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Title: Socializing race: Parental beliefs and practices in two African American families
Author(s): Bracey, Jeana R.
Director of Research: Miller, Peggy J.
Doctoral Committee Chair(s): Miller, Peggy J.
Doctoral Committee Member(s): Aber, Mark S.; Allen, Nicole E.; Ramirez Garcia, Jorge I.; Carter-Black, Janet
Department / Program: Psychology
Discipline: Psychology
Degree Granting Institution: University of Illinois at Urbana-Champaign
Degree: Ph.D.
Genre: Dissertation
Subject(s): Racial socialization
African American parenting
ethnography
Abstract: Racial socialization is a complex family process associated with important child outcomes such as positive identity development, healthy self-esteem, academic achievement, and overall adjustment (Coard, Wallace, Stevenson, & Brotman, 2004). Despite the importance of racial socialization in the developmental process—particularly for African American children—little empirical research exists which examines early socialization with young children. In addition, few studies to date have incorporated qualitative or ethnographic methods for in-depth description and analysis of the process of racial socialization in daily life. This longitudinal ethnographic study of young African American children and their families was designed to address these gaps in the existing socialization and parenting literatures by examining the racial socialization process through parental beliefs and practices in their everyday lives. In this study, two African American families participated in a total of 11 interviews and 63 home observations over the course of a six year period, beginning when the focal child in each family was 3 ½ years of age. Data were coded for themes relevant to four domains of racial socialization, including: general references to race, academic achievement, religion/spirituality, and appearance/style. Observed references to racial socialization were divided into three categories, including: routine or everyday activities, specific observed references to race and the related domains, and indirect socialization practices that occurred in the context of adult conversations with the child observing. Data analysis supported academic achievement and religion/spirituality as important contexts for development, as consistent with previous research (e.g., Boykin & Toms, 1985; Carter, Black, 2005; Coard, Wallace, Stevenson, & Brotman, 2004; Marshall, 1995; Peters, 1985; Thornton et al., 1990), and also indicated the importance of personal style and appearance as an additional domain of particular importance for young African American children. These findings highlight the subtleties of the socialization process and have implications for examining socialization in the context of everyday family interactions as well as religious and educational contexts for young children in a manner that distinguishes implicit and explicit beliefs and practices.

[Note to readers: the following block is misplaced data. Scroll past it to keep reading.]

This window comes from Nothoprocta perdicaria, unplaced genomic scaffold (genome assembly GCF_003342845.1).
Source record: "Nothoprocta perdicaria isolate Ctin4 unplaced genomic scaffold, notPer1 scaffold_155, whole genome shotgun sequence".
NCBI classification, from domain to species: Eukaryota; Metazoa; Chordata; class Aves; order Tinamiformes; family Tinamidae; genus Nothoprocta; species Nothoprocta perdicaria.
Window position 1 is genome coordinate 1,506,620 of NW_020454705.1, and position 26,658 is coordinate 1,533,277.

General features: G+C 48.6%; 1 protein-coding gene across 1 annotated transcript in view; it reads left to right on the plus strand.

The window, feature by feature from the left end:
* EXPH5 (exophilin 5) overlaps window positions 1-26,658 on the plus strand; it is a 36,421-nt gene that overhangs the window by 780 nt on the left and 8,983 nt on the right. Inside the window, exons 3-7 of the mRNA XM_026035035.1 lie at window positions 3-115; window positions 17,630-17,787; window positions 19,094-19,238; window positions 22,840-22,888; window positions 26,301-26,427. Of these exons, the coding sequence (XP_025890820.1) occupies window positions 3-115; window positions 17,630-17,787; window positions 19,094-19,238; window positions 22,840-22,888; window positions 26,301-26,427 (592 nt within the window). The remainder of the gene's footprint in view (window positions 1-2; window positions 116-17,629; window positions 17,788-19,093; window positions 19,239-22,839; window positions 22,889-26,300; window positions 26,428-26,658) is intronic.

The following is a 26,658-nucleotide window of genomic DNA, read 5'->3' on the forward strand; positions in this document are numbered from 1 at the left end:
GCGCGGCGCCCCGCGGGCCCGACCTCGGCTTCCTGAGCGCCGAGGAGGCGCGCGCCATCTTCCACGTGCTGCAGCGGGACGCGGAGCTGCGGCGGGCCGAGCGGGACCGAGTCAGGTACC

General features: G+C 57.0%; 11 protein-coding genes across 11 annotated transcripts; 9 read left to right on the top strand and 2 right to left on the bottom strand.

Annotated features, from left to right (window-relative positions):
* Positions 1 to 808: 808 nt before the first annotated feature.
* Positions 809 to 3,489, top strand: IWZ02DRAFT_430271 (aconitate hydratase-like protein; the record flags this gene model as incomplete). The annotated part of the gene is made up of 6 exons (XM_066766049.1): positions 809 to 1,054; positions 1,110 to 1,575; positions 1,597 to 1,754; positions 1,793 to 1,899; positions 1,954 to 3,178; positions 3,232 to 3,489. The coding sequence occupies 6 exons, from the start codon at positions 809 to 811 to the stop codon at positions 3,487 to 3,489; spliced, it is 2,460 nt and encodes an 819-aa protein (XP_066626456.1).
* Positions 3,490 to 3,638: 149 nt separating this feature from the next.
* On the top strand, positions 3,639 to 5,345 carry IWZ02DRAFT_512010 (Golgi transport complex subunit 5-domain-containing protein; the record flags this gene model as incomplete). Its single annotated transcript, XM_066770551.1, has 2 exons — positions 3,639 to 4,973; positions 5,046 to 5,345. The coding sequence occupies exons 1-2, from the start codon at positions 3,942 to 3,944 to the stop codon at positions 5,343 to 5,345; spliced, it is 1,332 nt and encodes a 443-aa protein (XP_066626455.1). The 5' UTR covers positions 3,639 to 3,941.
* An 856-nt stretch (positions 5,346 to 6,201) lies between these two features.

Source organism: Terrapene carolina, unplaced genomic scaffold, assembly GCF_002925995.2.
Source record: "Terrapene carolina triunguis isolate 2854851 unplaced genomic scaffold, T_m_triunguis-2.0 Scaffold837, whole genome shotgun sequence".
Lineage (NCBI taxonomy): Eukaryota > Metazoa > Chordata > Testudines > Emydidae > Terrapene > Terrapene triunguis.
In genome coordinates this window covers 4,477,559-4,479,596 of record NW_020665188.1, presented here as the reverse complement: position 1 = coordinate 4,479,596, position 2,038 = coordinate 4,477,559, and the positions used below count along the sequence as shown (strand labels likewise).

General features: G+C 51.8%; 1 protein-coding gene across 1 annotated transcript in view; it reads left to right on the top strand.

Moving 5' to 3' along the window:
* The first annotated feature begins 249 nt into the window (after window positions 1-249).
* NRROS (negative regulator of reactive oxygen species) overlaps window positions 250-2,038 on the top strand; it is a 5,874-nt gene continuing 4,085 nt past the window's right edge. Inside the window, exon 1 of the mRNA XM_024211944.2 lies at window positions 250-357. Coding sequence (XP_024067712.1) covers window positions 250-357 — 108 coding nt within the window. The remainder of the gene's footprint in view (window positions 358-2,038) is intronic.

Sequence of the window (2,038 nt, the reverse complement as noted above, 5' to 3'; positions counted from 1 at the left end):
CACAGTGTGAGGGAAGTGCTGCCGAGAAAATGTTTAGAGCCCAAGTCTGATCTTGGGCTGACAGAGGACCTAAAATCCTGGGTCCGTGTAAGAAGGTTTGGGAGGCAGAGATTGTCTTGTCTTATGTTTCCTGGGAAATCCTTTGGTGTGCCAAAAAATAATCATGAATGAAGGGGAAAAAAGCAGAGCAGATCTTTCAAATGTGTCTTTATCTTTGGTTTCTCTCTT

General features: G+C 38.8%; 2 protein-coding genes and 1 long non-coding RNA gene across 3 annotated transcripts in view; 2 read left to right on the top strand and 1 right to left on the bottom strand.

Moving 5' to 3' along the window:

Issue Date: 2011-01-14
URI: http://hdl.handle.net/2142/18348
Rights Information: Copyright 2010 Jeana R. Bracey
Date Available in IDEALS: 2011-01-14
Date Deposited: December 2


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